• "...were up in Tepee today, we saw a couple small slides the one below look to be caused from a snowmobiler and we saw one other one high on the Whites peak ridge that looked to be a natural slide or maybe caused from a piece of cornise that broke off.  The rest of the ridge along White Peak also looked to be loaded up." Photo: J. Norlander

  • On 2/9/20 we saw deep avalanche crowns throughout the Bridger Range. These broke at various times throughout the recent storm that deposited 4 feet of snow with over 4" of SWE in the last week. This photo shows crowns from avalanches that broke across the entire drainage of Truman Gulch. Photo: GNFAC

  • On 2/9/20 we saw deep avalanche crowns throughout the Bridger Range. These broke at various times throughout the recent storm that deposited 4 feet of snow with over 4" of SWE in the last week. This photo shows debris from avalanches that broke across the entire drainage of Truman Gulch. Photo: GNFAC

  • We saw a group of six snowmobilers who said they triggered these slides in McAtee Basin on the left side of the meadow on Saturday, Feb 8. I didn't see tracks up on the hill or sidehill tracks so they may have triggered the slope from the flats below. The debris runs all the way to bottom of the hill. Photo: K Peaslee

  • We saw a group of six snowmobilers who said they triggered these slides in McAtee Basin on the left side of the meadow on Saturday, Feb 8. I didn't see tracks up on the hill or sidehill tracks so they may have triggered the slope from the flats below. The debris runs all the way to bottom of the hill. Photo: K Peaslee

  • We saw a group of six snowmobilers who said they triggered these slides in McAtee Basin on the left side of the meadow on Saturday, Feb 8. I didn't see tracks up on the hill or sidehill tracks so they may have triggered the slope from the flats below. The debris runs all the way to bottom of the hill. Photo: K Peaslee

  • "Noted two SS-D1.5/2 naturals (presuming based on lack of any sort of tracks) on Wheeler, typical spots for these conditions, both SE aspect around 8000'." Photo: G. Antoniolli

  • "Noted several avalanches (NW aspect ~ 8800') off of Elephant that traveled quite far into the trees where the summer trail typically runs, all appear to be new snow, D1- D2 in size, average 2' crowns, running on old/new interface from  Feb 2. They appear to have run midstorm, sometime yesterday (photos 1,2,3).  Above 9000', W Winds were crafting fresh wind slabs that were most reactive on a midstorm crystal/density change that buried a layer of stellars ~ 1' deep in shallower spots,  topped with denser snow." Photo: G. Antoniolli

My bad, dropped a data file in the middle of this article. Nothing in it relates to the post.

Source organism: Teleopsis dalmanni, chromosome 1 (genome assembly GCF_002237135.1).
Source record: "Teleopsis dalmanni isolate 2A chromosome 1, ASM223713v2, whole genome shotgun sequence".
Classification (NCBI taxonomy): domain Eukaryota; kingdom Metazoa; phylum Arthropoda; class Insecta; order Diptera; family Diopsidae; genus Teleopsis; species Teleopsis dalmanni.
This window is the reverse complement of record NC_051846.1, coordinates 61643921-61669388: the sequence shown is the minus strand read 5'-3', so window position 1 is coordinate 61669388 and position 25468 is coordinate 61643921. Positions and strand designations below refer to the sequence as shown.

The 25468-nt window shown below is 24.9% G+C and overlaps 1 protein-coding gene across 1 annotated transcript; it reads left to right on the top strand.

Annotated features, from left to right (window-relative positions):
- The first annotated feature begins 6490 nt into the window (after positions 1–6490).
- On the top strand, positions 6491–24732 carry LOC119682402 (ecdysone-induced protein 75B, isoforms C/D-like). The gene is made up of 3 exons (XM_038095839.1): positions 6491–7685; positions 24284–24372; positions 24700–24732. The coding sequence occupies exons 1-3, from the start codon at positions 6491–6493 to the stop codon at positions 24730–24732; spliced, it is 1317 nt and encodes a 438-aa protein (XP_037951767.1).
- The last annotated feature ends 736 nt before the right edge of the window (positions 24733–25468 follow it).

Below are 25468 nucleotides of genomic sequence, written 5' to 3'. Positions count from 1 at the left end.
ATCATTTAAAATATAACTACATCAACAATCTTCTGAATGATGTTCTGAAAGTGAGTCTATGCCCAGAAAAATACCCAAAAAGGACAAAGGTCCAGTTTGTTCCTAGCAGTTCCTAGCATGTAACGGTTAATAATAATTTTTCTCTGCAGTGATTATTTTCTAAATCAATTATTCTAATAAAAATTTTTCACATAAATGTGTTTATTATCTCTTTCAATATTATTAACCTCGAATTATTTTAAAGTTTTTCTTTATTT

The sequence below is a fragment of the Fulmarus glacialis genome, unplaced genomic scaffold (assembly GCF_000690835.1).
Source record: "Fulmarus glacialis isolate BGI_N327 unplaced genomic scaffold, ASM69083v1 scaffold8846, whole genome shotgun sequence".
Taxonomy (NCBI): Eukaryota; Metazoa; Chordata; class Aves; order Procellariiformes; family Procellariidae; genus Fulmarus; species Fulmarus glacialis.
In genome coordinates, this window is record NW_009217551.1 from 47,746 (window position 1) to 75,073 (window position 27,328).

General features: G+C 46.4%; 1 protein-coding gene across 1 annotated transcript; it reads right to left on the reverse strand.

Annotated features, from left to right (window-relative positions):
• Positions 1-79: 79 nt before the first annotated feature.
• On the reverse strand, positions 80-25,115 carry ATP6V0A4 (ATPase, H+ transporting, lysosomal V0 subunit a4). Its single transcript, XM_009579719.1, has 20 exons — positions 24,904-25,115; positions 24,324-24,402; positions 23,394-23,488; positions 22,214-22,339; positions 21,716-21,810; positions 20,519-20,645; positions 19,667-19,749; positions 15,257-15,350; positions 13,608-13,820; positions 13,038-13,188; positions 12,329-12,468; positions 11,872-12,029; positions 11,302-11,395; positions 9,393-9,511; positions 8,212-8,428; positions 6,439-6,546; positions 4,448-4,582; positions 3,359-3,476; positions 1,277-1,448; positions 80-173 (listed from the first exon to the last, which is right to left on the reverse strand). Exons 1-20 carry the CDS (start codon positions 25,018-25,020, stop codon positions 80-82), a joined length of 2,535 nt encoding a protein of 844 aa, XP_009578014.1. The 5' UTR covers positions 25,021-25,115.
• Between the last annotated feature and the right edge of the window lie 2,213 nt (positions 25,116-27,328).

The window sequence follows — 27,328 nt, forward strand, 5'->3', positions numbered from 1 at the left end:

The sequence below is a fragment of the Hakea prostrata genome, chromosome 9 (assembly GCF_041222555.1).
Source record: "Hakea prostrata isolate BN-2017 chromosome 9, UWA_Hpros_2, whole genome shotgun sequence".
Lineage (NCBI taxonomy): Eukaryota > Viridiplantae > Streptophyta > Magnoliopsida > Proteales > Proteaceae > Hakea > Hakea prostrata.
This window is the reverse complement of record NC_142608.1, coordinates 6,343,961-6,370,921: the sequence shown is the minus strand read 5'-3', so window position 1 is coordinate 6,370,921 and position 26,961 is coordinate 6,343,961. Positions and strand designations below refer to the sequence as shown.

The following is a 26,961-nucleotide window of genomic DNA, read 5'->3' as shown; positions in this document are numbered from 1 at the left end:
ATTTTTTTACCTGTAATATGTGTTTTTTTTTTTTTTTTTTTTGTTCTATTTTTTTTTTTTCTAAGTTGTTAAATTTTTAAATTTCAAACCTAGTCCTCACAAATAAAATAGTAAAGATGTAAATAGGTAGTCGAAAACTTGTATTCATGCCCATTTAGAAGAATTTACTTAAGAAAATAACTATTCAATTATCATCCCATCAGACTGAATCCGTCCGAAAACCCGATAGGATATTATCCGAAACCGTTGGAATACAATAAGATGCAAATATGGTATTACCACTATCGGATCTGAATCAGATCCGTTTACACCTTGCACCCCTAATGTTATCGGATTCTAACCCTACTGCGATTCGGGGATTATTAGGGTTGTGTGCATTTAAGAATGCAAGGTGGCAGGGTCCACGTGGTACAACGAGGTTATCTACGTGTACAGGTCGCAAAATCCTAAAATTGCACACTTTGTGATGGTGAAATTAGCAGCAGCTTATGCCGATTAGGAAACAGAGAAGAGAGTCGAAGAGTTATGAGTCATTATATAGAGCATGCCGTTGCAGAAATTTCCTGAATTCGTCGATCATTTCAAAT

Videos- Southern Madison

WebCams


Raynolds Pass, Looking N

Weather Forecast Southern Madison

Extended Forecast for

20 Miles S Big Sky MT

  • Overnight

    Overnight: A 20 percent chance of snow.  Mostly cloudy, with a low around 13. West southwest wind around 10 mph.

    Slight Chance
    Snow

    Low: 13 °F

  • Saturday

    Saturday: A 40 percent chance of snow, mainly after 11am.  Partly sunny, with a high near 25. Wind chill values as low as zero. West southwest wind 9 to 13 mph, with gusts as high as 18 mph.  New snow accumulation of less than a half inch possible.

    Chance Snow

    High: 25 °F

  • Saturday
    Night

    Saturday Night: A 40 percent chance of snow, mainly between 10pm and 5am.  Mostly cloudy, with a low around 18. South southwest wind 11 to 15 mph, with gusts as high as 22 mph.  New snow accumulation of less than a half inch possible.

    Chance Snow

    Low: 18 °F

  • Sunday

    Sunday: A 30 percent chance of snow, mainly between noon and 3pm.  Partly sunny, with a high near 26. South southwest wind 13 to 16 mph, with gusts as high as 24 mph.  New snow accumulation of less than a half inch possible.

    Chance Snow

    High: 26 °F

  • Sunday
    Night

    Sunday Night: A 30 percent chance of snow after midnight.  Mostly cloudy, with a low around 24. South southwest wind around 15 mph, with gusts as high as 23 mph.  New snow accumulation of less than one inch possible.

    Mostly Cloudy
    then Chance
    Snow

    Low: 24 °F

  • Monday

    Monday: Snow likely, mainly after noon.  Mostly cloudy, with a high near 31. South southwest wind around 16 mph, with gusts as high as 24 mph.  Chance of precipitation is 70%. New snow accumulation of 1 to 2 inches possible.

    Chance Snow
    then Snow
    Likely

    High: 31 °F

  • Monday
    Night

    Monday Night: A 50 percent chance of snow.  Cloudy, with a low around 18. Breezy, with a southwest wind 18 to 22 mph, with gusts as high as 32 mph.  New snow accumulation of 1 to 3 inches possible.

    Chance Snow
    and Breezy

    Low: 18 °F

  • Tuesday

    Tuesday: Snow likely.  Mostly cloudy, with a high near 26. West southwest wind 18 to 20 mph, with gusts as high as 28 mph.

    Snow Likely

    High: 26 °F

  • Tuesday
    Night

    Tuesday Night: A chance of snow, mainly before midnight.  Mostly cloudy, with a low around 10.

    Chance Snow

    Low: 10 °F

The Last Word

This article in Powder Magazine about backcountry skiing during the COVID-19 pandemic is worth a read.

The Gallatin County Health Department and the Montana Department of Health and Human Services websites have up-to-date information on all things Coronavirus related.